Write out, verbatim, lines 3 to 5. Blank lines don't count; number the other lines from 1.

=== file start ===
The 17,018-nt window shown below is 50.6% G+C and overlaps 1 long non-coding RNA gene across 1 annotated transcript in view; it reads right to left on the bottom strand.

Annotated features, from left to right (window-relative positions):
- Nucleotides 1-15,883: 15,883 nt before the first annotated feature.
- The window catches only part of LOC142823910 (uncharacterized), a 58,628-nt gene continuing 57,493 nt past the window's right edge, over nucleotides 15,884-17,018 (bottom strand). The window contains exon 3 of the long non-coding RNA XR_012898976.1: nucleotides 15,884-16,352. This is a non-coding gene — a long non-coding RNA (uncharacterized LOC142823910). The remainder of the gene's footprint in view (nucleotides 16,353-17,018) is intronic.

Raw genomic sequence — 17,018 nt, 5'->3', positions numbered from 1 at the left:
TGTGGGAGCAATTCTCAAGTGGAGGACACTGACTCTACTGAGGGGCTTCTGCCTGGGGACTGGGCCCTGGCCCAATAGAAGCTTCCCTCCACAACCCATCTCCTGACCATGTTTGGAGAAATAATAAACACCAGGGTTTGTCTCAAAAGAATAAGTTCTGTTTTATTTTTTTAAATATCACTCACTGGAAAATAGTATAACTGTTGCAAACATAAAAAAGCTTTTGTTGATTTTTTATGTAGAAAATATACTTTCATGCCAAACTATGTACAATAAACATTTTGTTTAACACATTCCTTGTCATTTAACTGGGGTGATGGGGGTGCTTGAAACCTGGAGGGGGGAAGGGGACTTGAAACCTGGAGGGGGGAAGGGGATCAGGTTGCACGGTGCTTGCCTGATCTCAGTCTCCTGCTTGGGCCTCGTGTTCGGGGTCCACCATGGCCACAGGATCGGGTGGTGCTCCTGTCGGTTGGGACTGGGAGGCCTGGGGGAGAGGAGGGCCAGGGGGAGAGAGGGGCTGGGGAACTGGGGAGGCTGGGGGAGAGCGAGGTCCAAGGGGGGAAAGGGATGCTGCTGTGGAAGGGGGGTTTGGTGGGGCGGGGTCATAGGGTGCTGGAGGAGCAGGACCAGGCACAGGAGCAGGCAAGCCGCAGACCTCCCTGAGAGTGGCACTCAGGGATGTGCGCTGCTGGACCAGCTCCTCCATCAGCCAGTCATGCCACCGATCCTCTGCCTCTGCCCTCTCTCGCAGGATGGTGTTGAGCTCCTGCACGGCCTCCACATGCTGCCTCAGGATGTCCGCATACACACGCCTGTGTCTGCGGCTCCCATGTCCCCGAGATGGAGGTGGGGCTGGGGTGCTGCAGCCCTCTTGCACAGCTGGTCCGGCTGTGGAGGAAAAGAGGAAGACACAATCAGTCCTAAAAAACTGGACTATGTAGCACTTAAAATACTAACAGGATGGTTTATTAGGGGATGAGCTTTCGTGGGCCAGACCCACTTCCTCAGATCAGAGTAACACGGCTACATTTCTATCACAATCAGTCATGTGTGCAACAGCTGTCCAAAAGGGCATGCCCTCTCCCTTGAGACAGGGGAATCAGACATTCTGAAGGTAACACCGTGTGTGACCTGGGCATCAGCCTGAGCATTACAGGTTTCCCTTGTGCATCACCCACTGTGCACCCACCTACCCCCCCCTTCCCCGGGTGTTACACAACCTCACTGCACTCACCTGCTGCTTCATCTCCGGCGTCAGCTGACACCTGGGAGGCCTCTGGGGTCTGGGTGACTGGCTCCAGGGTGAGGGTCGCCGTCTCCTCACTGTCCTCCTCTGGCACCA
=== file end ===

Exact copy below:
- Nucleotides 1-15,883: 15,883 nt before the first annotated feature.
- The window catches only part of LOC142823910 (uncharacterized), a 58,628-nt gene continuing 57,493 nt past the window's right edge, over nucleotides 15,884-17,018 (bottom strand). The window contains exon 3 of the long non-coding RNA XR_012898976.1: nucleotides 15,884-16,352. This is a non-coding gene — a long non-coding RNA (uncharacterized LOC142823910). The remainder of the gene's footprint in view (nucleotides 16,353-17,018) is intronic.

Raw genomic sequence — 17,018 nt, 5'->3', positions numbered from 1 at the left: